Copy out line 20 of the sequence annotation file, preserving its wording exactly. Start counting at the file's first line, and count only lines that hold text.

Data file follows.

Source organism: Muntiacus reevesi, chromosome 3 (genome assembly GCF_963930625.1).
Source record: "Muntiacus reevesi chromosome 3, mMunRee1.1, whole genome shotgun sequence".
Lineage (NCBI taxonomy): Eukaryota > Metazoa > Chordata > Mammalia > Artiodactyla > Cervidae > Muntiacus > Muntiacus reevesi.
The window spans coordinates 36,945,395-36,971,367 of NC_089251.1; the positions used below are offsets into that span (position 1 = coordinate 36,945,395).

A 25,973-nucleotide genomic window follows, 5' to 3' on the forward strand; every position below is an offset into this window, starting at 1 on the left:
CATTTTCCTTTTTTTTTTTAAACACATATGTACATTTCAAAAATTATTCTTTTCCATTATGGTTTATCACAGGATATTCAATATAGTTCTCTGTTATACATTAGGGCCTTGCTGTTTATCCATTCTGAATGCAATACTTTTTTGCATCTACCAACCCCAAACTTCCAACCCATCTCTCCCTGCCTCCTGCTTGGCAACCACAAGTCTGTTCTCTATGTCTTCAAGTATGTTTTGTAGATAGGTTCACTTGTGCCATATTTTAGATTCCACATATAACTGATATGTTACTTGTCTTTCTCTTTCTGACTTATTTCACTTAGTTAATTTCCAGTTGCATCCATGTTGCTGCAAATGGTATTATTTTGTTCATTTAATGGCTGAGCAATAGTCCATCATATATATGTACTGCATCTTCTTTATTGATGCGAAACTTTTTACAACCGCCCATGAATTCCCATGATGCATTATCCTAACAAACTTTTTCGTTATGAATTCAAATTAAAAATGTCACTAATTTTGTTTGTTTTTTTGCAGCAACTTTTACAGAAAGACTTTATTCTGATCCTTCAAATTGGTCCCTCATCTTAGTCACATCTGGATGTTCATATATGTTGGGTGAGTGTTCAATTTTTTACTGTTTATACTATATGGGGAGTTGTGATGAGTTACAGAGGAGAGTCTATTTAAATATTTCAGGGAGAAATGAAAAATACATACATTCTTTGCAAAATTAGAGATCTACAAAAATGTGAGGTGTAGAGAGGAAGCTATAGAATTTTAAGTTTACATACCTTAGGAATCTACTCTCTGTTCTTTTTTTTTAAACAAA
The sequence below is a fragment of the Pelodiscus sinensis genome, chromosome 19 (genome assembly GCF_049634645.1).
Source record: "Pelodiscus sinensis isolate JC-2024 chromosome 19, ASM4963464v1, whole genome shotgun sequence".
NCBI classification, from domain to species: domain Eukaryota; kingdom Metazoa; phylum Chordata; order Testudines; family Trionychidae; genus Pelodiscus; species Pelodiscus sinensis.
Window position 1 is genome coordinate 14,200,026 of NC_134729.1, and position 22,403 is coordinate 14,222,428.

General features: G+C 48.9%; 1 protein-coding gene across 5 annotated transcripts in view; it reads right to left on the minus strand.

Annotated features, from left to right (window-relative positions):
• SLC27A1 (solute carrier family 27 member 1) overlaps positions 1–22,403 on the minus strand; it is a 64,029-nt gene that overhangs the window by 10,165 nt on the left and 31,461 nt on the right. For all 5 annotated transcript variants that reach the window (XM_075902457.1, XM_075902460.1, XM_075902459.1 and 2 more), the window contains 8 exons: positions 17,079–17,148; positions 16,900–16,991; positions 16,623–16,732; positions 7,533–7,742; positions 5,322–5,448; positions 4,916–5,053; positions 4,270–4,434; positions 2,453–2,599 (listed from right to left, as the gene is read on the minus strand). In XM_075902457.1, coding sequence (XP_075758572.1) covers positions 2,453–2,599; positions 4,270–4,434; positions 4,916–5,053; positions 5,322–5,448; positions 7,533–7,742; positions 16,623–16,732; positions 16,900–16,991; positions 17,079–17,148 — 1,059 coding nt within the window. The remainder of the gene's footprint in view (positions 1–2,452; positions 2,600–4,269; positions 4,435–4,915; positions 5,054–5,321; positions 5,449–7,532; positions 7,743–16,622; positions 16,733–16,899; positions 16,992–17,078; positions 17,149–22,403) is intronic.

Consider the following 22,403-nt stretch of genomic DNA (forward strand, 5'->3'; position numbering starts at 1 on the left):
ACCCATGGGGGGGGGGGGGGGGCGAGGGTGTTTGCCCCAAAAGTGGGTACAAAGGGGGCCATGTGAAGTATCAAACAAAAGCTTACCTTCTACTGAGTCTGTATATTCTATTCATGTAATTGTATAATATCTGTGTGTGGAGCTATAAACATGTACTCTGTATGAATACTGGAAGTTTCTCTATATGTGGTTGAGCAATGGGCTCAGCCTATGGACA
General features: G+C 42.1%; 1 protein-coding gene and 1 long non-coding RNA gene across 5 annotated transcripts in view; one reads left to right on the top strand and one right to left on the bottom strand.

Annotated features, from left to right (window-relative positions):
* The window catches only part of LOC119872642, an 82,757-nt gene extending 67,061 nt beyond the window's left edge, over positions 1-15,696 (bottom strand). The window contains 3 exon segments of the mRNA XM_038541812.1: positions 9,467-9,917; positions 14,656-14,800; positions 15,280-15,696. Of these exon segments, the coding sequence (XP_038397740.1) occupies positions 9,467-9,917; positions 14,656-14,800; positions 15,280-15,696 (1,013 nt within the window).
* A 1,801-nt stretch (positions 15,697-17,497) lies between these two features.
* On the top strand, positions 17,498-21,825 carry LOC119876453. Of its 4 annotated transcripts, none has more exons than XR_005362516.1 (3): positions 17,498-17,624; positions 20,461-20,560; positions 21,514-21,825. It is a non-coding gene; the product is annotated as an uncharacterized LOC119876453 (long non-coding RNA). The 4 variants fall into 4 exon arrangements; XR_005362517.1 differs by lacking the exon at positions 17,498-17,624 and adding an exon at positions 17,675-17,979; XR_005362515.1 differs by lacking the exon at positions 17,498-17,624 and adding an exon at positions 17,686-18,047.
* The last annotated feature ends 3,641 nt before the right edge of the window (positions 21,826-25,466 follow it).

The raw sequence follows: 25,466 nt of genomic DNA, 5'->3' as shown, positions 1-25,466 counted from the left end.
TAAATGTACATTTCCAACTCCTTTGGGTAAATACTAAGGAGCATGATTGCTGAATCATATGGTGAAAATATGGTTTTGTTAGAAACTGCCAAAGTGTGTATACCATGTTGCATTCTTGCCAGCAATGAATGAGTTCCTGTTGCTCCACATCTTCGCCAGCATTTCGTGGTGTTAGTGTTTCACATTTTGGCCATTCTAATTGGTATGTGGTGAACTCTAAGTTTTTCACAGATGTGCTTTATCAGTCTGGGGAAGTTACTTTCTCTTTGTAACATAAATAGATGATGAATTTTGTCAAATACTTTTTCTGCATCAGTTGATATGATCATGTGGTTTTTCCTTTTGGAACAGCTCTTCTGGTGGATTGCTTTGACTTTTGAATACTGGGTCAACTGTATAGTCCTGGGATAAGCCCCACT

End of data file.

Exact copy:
* On the top strand, positions 17,498-21,825 carry LOC119876453. Of its 4 annotated transcripts, none has more exons than XR_005362516.1 (3): positions 17,498-17,624; positions 20,461-20,560; positions 21,514-21,825. It is a non-coding gene; the product is annotated as an uncharacterized LOC119876453 (long non-coding RNA). The 4 variants fall into 4 exon arrangements; XR_005362517.1 differs by lacking the exon at positions 17,498-17,624 and adding an exon at positions 17,675-17,979; XR_005362515.1 differs by lacking the exon at positions 17,498-17,624 and adding an exon at positions 17,686-18,047.